Large Landscapes vs Level Streaming

Hi all,

So I am about to begin work on a large environment project which I would initially think to use the new Landscapes tool to make one huge mass of stuff.

However, on the forums I have read alot about how “expensive” and “performance killing” large terrains can be. This concerns me greatly and one workaround that I thought of was to create some smaller terrains and then use Level Streaming to mesh them together?

Could anyone comment on this as a technique and the overall performance hits from each solution. Purely for discussion, let’s assume this concerns a terrain at near to the limit of landscape.

TL;DR: When considering physics collision and game performance, how does a single large landscape face up against several smaller landscapes streamed together?

I have a very similar question as the OP, only I want to add a little more specificity. How does UE4 handle a far off distant view of a single large landscape if the game is using streaming levels for the landscape?

For example, open world game, some high altitude locations allow view of very distant scenery. But on the contrary, the engine is using level streaming, so my understanding of it is that those distant sceneries would not be visible because the player is too far for the stream trigger to activate. I understand it as, “Player is withing x-distance of area=load specific area of landscape”.

So, that level stream trigger wouldn’t be activated if the player is far away from it, and a beautiful view of scenery objects, kilometers away, would be empty/not stream (load)

Which summarizes into my version of the OP’s question:

How can we simultaneously allow level streaming for areas (“levels”) near the player, but later in-game, allow those areas to be viewable (lod versions of course) if the player reaches a more distant geographical point that gives a wide, distant view of the landscape?

Is large open world level streaming better than classic LOD/“fog” hiding trickery. So much depends on a landscape’s ever-changing views. Things once hidden can be unhidden by turning a corner.

Example: A landscape area “level” with a castle that was hidden behind a small mountain, may be set to stream into game when player is 0.5km away, but not streamed otherwise. However, that same castle “level” area may become visible when the player is 3km away with a good clear view of the castle’s location.

Is their one solution for 2 different views?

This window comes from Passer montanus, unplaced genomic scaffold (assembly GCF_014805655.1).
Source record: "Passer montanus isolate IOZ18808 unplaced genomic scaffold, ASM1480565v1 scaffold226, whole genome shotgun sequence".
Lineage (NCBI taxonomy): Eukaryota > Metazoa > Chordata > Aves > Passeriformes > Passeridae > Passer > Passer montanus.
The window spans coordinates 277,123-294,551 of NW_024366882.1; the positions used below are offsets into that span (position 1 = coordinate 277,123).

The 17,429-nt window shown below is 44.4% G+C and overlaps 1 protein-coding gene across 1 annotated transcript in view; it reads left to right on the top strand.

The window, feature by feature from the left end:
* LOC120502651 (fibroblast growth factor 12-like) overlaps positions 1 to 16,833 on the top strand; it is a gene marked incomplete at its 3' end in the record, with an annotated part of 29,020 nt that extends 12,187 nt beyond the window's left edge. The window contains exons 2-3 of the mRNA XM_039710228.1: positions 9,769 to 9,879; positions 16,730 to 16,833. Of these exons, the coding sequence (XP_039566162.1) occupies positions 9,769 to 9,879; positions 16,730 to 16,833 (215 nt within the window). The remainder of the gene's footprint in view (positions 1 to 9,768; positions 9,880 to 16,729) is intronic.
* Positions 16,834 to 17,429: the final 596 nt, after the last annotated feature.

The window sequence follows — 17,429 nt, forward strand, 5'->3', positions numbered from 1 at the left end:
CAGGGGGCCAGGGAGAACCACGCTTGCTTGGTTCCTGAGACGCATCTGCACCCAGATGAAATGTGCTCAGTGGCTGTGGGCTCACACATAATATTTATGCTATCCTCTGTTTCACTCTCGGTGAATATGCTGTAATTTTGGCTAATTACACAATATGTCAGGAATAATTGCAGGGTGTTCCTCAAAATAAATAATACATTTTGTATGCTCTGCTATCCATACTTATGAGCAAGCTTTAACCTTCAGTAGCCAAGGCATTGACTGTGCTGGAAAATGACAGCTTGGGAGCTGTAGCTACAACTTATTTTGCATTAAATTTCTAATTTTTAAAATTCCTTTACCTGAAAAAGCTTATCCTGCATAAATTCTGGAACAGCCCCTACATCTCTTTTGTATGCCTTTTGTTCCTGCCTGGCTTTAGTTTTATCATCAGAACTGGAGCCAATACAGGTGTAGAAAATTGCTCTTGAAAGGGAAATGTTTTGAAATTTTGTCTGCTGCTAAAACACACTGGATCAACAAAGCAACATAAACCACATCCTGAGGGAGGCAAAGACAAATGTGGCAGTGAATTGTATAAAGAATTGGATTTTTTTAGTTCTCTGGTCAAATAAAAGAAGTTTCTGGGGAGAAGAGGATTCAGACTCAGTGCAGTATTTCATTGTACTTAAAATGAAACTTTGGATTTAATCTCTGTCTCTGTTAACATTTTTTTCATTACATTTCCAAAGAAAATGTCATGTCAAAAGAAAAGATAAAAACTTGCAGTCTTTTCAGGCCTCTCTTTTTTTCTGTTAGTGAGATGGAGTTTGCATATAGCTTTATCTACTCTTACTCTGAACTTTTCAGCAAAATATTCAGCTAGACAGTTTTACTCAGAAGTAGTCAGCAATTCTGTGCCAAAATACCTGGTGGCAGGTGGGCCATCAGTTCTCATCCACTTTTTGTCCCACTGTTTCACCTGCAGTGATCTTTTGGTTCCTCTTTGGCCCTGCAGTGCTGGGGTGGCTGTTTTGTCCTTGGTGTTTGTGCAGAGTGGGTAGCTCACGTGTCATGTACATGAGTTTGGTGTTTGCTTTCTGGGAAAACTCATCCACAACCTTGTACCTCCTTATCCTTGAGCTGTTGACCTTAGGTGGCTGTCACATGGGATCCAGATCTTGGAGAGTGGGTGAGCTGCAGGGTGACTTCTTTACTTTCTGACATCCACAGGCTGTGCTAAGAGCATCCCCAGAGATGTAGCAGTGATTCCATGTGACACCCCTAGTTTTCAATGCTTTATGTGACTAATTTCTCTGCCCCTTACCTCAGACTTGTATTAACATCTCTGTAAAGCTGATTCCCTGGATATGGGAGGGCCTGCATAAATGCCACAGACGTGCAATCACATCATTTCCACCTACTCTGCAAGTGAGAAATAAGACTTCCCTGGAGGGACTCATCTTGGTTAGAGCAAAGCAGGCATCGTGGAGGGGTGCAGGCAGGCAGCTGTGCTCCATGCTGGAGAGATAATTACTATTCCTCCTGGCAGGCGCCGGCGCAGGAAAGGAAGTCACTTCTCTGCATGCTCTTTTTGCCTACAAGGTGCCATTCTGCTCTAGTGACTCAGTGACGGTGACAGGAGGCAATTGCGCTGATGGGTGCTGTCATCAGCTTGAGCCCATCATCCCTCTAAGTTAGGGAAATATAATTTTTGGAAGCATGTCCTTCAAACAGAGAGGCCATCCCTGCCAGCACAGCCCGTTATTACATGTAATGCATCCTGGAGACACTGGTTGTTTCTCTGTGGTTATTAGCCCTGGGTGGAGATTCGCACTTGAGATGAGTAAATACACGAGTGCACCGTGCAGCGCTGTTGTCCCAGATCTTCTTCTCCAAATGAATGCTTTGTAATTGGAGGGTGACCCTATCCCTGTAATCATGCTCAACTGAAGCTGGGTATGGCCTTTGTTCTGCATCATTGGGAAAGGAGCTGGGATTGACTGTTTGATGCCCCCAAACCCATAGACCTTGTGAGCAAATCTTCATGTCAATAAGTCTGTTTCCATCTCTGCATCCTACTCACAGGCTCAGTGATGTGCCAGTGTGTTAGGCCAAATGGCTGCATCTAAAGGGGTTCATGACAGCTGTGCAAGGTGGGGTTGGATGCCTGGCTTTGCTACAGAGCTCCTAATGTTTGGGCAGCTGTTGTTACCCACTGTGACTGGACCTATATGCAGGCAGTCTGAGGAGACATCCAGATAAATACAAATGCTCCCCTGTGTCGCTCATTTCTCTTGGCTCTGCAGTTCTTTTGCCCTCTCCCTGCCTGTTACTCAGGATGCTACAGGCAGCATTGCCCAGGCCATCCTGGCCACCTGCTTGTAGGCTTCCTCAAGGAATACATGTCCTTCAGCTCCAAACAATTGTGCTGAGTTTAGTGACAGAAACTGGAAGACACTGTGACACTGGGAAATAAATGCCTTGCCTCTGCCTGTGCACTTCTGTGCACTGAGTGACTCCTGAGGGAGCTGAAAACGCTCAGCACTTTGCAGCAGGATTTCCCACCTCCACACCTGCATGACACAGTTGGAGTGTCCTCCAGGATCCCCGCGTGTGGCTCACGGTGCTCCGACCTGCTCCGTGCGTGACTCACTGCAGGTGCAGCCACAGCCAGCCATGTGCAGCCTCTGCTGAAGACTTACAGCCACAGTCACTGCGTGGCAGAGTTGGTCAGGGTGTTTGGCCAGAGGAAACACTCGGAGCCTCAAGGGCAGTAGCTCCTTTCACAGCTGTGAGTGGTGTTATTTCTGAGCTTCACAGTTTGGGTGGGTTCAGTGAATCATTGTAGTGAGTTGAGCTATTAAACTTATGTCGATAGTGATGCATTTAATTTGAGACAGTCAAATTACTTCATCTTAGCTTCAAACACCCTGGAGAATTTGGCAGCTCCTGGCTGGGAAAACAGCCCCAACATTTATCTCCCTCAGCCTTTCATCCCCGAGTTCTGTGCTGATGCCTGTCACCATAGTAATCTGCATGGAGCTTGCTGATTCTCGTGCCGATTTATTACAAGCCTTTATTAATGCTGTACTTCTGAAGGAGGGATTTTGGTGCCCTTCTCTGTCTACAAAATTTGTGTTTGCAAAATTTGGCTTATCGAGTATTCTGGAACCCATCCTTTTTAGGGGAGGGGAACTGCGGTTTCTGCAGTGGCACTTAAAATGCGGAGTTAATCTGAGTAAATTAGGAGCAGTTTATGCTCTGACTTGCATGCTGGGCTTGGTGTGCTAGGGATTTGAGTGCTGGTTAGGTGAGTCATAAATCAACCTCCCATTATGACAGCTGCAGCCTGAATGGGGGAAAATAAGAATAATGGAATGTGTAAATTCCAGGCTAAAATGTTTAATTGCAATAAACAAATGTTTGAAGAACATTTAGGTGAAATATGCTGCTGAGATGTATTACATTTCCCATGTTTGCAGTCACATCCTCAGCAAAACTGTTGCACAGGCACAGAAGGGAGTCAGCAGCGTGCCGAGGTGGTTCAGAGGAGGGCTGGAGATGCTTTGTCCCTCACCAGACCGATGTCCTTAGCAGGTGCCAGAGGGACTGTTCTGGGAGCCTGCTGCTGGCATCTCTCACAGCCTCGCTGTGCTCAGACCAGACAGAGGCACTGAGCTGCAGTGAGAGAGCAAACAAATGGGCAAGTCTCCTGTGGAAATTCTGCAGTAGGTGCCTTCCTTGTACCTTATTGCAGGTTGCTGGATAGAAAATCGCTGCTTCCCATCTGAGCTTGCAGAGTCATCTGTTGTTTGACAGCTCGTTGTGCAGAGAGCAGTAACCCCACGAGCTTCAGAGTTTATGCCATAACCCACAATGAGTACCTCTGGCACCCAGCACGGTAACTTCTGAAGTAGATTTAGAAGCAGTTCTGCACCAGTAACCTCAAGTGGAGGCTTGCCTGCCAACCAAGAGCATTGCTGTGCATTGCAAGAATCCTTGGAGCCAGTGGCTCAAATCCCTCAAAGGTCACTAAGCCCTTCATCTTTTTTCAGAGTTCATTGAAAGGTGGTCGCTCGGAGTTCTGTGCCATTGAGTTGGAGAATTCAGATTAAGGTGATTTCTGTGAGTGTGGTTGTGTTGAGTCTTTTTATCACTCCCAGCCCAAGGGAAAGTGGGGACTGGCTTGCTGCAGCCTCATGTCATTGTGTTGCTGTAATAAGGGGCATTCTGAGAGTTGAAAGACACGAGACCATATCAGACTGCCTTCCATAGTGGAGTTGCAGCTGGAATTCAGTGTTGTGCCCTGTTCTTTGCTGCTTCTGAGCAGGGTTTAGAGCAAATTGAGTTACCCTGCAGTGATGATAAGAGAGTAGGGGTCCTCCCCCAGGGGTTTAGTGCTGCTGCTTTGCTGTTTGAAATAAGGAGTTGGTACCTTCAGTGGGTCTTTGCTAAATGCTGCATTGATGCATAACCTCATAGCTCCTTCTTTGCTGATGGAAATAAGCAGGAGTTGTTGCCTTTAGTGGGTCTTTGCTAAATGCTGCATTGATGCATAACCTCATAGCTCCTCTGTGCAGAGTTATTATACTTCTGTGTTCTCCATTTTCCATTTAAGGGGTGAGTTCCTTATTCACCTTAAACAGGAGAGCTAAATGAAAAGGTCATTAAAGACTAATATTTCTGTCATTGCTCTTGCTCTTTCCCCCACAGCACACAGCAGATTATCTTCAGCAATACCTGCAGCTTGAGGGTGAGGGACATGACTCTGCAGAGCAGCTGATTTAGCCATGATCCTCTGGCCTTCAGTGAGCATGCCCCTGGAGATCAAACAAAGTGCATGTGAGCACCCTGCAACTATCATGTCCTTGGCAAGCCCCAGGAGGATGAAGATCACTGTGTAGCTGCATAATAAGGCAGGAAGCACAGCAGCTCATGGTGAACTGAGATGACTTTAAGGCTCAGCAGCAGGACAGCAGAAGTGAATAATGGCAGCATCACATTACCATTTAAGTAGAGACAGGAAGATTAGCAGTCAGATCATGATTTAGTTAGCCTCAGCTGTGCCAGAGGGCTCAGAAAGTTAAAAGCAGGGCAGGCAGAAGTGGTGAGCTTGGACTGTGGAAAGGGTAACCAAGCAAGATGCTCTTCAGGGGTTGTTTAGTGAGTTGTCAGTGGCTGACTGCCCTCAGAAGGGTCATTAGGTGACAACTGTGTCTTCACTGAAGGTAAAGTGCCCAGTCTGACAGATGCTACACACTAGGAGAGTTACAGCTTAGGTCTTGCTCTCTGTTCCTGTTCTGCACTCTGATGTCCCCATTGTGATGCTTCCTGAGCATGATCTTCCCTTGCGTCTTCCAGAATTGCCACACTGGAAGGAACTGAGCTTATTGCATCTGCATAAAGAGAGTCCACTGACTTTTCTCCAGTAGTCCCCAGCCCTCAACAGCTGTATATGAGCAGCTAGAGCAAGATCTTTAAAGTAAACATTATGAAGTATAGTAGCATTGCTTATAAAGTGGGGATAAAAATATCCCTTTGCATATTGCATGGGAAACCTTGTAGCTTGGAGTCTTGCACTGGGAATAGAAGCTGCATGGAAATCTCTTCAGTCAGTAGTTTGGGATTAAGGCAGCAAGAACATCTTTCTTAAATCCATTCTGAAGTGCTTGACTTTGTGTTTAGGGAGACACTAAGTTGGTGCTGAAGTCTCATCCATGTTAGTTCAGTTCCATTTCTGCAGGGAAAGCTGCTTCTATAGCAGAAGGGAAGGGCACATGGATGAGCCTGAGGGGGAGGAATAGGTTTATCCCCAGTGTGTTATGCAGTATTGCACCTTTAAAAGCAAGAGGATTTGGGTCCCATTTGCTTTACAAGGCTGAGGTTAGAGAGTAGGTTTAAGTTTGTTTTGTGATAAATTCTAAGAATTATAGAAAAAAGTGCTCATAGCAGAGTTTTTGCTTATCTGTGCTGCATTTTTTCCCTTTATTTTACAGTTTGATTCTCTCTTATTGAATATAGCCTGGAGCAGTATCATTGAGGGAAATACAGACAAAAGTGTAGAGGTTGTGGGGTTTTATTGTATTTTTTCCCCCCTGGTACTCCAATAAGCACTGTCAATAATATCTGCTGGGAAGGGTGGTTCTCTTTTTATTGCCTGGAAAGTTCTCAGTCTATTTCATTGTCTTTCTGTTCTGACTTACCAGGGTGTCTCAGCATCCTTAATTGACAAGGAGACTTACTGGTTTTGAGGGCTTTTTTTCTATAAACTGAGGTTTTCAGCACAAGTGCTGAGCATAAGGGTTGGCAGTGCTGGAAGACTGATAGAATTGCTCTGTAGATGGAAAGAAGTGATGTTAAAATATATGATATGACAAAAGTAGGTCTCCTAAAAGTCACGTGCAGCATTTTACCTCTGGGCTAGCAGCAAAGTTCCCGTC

Which sounds best for a big open world: level streaming or old but reliable lod based landscape with unfortunate pop-in issues?

(Sorry I tend to ramble on too much and can’t be concise. I hope the questions make sense.)

Whether you stream it or not, you still got it all loaded in at the same time no matter which of the two you do, as you’d need to be able to see the entire thing at once when standing on a mountaintop. That means you still got all that collision there, all that stuff to render, and the problem with not being able to populate the huge open space.

Alternatively a possible work around hack could be to have a low rest distant terrain mesh/actual terrain in the persistent level, and to then streamed in a more detailed copy of that terrain in small cells when you get up close, along with meshes placed on top. Thus that way when you look in the distance you’d see a large open landscape, but it would only load cells of detail as you walk around.

That does make the workflow a bit annoying though, as you need to match the two terrains together (or probably it would be smarter to use a huge staticmesh for the distant terrain rather than a landscape). You’d also have issues making the cells load nicely (you’d see them just appear, not fade in or such, unless you make all materials masked and you fade them in or you make all meshes use the LOD system and abuse that to fade at the same time as you load in a cell, but then it is getting really hacky)

Perhaps what’s needed is an LOD system that can add or remove a large scope of detail smoothly over great distances. It can’t be crude like we usually see in games where the geometry of mountains and buildings can be seen morphing dramatically from not very far away. The simplification of geometry needs to not sacrifice the outline of the object from the player’s point of view. Objects and terrain should be compressed/flattened to a plane that is always facing the player so that objects always have the correct outlines as the player travels around the level.